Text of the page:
When I learnt that yet another roving ambassador was being appointed, I sent an email to Admiral Ardeshir Cowasjee, the bane of Karachi’s land grabbers: “At this rate, your number should be coming up before long.”
I have not heard from him, which can only mean two things. One, the hard drive on his computer has been sabotaged by the land mafia. Two, he has decided that enough is enough and it is time to board up the social repair workshop he has been running out of his Mary Road residence (beware his dozen dogs, plus the pet iguana, a special import from Guantanamo, courtesy US Consulate, Karachi).
I have lost count but the number of roving ambassadors is now close to a baker’s dozen. One of the first ones to be so appointed was that man for seasons all, Salman Faruqi, who carries the entire weight of the Planning Commission on his shoulders as he roves around the world in the service of his country. Half the things that the Planning Commission now does were not conceived in Islamabad but while friend Faruqi was sipping pineapple juice through a straw with his feet resting in a kidney-shaped swimming pool, somewhere west of Suez.
Then there is the television interviewer from Dubai who always tends to talk more than the one he is interviewing. He also continues to remain in Dubai but where he roves I know not. And what he roves for is another unexplained mystery.
There is also my good friend Akbar Khawaja, once of the World Bank and later the Senate, but now another one of our rovers. He lives in Washington but since he got stung by the bug of politics, which no anti-venom serum has ever been known to cure, he has been seen in these parts less and less. But every time one of the Big Boys hits this side of the water, old Khawaja materialises out of thin air and is inseparable from the ones who believe that the sun rises and sets from a certain point on their persons that I am reluctant to name in a newspaper known for its good taste.
There are also others, some of whom I know or know of, while others I don’t, which is neither here nor there. What do these chosen ones of the toiling masses’ party do? Who decides where they should go and why?
Back here in Washington, the Embassy of Pakistan issued the following press release on Nov 12:
“Prominent Pakistani-American businessman Mr Rafat Mahmood has been appointed as Ambassador-at-Large with the status of Minister. Mr Mahmood has been a resident of the Washington, DC area since 1970. He has contributed immensely to charitable causes in Pakistan and the United States and has played an active role in promoting a positive image of Pakistan. Over the years, Mr Mahmood has cultivated friends in the US Administration, on Capitol Hill and prominent think tanks. Mr Mahmood is well-respected and well-known among influential circles in Washington. He and his wife Shaista Mahmood are recognised as gracious hosts and fund-raisers and their Mount Vernon home has often been the venue of major events to promote Pakistan, inter-faith harmony and civil rights of Muslim communities in the United State. Pakistan’s Ambassador to the United States Husain Haqqani has congratulated Mr Mahmood and said that his appointment shows that the elected leadership of Pakistan appreciates the contribution of renowned overseas Pakistanis.”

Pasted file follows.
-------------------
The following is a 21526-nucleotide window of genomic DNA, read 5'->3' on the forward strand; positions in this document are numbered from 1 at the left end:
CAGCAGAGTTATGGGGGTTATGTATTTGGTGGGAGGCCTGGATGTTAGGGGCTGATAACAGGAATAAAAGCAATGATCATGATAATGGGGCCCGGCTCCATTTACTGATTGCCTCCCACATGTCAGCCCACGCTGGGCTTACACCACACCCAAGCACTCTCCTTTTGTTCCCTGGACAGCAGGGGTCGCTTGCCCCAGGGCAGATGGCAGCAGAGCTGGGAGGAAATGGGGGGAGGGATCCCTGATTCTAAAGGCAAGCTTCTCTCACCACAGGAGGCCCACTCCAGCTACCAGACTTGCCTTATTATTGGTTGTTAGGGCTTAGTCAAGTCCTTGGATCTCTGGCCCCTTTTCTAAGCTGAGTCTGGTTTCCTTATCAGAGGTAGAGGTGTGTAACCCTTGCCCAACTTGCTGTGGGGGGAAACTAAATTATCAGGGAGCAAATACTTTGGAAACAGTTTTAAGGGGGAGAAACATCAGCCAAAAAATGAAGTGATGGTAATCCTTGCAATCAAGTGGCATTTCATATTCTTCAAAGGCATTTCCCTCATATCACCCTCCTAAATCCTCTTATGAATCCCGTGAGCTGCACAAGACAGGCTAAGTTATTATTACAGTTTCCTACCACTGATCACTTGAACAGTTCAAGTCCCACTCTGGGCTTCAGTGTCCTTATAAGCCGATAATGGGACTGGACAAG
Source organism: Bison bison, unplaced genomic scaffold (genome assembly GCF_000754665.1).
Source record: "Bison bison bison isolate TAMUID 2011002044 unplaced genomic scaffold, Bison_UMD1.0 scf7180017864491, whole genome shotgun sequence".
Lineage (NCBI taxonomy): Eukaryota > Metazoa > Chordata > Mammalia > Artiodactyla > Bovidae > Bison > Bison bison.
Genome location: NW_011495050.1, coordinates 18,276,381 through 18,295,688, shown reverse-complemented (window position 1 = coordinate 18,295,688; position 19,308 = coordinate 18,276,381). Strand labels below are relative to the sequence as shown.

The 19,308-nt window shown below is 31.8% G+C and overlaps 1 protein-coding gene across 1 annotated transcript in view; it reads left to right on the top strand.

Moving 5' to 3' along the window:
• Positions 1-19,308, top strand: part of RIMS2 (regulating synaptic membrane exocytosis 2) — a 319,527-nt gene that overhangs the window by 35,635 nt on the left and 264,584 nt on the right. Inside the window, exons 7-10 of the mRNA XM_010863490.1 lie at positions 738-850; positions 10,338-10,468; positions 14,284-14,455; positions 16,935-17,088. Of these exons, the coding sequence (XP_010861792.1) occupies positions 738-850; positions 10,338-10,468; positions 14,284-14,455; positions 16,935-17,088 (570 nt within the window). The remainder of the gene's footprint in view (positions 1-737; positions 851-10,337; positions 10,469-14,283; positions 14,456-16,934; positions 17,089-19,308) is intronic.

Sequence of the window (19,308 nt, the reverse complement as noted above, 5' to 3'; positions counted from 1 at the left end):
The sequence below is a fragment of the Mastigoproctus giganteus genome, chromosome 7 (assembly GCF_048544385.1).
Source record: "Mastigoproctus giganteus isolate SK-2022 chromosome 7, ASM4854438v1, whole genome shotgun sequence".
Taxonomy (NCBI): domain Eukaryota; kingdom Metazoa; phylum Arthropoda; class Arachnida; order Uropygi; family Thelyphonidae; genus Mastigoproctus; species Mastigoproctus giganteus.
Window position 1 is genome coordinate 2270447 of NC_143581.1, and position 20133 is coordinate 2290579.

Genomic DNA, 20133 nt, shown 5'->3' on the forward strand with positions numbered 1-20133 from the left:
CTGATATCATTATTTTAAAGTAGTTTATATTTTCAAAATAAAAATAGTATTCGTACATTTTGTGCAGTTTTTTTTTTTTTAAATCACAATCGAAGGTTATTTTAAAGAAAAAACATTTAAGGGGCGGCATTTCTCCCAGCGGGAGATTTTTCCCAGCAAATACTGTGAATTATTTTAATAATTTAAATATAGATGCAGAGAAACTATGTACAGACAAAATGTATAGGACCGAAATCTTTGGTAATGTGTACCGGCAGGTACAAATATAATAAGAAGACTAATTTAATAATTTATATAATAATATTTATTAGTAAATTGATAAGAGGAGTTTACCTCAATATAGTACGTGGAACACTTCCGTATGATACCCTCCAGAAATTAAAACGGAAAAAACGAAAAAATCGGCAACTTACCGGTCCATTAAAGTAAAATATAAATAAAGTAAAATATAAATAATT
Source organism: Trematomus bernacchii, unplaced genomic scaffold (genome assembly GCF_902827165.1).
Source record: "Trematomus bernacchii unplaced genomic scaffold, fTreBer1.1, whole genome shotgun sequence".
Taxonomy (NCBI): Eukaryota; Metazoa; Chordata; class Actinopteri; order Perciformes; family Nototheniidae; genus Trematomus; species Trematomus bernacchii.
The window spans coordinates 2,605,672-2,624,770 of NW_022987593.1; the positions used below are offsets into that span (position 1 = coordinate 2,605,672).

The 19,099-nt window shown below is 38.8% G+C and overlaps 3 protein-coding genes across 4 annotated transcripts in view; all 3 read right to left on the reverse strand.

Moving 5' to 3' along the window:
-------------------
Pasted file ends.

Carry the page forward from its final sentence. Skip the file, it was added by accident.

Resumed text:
Every government has its house style. The present one believes in making decisions first and dealing with their consequences later. A little bird has twittered to me that when it was decided back in Islamabad or maybe it was in our second capital, Dubai, that Washington needed another ambassador, it was also decided to leak the news. Since those who carefully monitor who is in and who is out, who is up and who is down, they were also the first to learn who the man chosen for the glam-post was going to be. As was to be expected, Rafat Mahmood’s phone did not stop ringing for days on end thereafter. But there was no official announcement because of the unexpected roadblock into which this thing had run.
The State Department, when asked about it, said that each country can have only one ambassador in Washington and since in Pakistan’s case, there already existed one in the person of Husain Haqqani, a second ambassador, roving, at-large or whatever was ruled out.
The US government recognises only one ambassador from one country at one time, and it does not allow anyone other than the accredited ambassador to conduct official business here on his country’s behalf. The US government does not recognise ambassadors-at-large where a resident, duly accredited ambassador is already in place. Again, no US citizen, which Rafat Mahmood happens to be, can be appointed full or roving ambassador to the country of which he is a citizen. Should he wish to accept the appointment, he would have to surrender his US citizenship.
But we Pakistanis are an enterprising people. When we come upon a ditch, we go around it, which is what happened in this case also. It was decided that Rafat Mahmood will be Ambassador-at-Large and since he wishes to reside in the US, he will have to be “at large” somewhere else. Uncle Sam should have no problem with that. It is an entirely different matter that if there is any good Rafat Mahmood can do, he can only do it in the country where he has lived for thirty years and where he will be forbidden to operate.
So what are we going to do with him? Send him to Greenland or Outer Mangolia, I suppose.
Khalid Hasan is Daily Times’ US-based correspondent. His e-mail is firstname.lastname@example.org
Reproduced by permission of DT